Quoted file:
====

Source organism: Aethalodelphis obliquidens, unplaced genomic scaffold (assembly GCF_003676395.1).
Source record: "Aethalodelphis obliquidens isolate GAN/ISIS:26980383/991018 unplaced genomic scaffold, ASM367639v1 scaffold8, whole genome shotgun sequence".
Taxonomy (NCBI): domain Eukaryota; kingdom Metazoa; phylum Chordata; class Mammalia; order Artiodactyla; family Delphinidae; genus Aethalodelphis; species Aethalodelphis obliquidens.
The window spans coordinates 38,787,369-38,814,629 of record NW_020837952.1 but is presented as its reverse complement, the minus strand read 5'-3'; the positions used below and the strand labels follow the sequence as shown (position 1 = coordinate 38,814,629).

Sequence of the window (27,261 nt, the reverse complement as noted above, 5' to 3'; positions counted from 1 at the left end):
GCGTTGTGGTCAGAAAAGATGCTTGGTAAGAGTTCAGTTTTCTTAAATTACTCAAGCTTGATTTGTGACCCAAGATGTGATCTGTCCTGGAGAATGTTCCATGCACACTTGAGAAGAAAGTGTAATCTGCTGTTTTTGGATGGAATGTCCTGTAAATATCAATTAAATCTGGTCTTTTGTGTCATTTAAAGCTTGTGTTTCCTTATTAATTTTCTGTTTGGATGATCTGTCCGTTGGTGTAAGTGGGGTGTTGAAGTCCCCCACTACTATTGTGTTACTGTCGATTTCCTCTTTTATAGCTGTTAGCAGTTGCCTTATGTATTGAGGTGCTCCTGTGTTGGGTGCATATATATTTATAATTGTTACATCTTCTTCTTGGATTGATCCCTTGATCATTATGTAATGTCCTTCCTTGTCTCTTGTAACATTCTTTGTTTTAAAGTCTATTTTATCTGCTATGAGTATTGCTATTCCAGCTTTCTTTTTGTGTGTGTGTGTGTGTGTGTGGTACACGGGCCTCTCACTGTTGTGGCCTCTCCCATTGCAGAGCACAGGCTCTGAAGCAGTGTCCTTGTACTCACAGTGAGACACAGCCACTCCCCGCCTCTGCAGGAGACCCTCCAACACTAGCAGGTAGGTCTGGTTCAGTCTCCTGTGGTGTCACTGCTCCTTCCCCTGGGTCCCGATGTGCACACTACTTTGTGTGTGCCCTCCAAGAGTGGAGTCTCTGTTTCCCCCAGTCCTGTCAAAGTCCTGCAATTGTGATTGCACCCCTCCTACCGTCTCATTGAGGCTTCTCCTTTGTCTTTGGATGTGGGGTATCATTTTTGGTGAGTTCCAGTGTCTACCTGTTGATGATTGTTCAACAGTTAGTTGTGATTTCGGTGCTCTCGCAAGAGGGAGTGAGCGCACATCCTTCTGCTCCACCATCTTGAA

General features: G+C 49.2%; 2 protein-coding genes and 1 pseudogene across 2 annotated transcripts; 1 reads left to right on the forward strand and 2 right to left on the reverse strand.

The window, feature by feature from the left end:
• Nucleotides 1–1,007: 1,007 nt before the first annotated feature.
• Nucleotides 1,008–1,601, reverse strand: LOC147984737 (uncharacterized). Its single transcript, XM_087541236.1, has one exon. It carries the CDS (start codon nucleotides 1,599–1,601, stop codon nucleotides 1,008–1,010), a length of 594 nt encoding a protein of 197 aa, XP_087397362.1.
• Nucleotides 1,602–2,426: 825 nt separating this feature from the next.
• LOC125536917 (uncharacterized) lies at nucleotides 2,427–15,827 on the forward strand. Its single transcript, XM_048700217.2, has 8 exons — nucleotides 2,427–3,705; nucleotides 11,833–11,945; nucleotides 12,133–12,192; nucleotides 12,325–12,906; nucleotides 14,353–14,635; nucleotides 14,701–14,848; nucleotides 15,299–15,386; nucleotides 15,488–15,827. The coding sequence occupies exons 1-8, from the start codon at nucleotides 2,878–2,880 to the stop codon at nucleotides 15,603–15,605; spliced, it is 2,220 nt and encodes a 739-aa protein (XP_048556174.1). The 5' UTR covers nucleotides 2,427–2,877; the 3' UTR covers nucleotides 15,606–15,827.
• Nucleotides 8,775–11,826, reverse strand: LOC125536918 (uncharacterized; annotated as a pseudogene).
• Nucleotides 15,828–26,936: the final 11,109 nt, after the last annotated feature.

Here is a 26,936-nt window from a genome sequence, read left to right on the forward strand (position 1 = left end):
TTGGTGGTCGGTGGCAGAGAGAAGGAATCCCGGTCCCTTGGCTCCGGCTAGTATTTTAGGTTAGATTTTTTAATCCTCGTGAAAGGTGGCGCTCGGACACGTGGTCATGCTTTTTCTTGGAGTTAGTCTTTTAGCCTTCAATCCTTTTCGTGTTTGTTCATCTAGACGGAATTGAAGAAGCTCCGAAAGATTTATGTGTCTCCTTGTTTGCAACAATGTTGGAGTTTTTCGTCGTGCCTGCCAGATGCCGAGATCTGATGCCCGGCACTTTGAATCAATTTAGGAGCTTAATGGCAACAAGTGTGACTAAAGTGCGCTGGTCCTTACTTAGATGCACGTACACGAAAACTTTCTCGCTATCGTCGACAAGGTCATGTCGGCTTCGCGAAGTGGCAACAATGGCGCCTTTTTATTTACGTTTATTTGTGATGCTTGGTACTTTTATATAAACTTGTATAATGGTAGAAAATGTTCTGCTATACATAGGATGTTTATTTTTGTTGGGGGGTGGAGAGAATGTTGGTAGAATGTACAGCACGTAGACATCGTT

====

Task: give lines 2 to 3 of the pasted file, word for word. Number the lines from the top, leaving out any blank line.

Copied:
Source record: "Aethalodelphis obliquidens isolate GAN/ISIS:26980383/991018 unplaced genomic scaffold, ASM367639v1 scaffold8, whole genome shotgun sequence".
Taxonomy (NCBI): domain Eukaryota; kingdom Metazoa; phylum Chordata; class Mammalia; order Artiodactyla; family Delphinidae; genus Aethalodelphis; species Aethalodelphis obliquidens.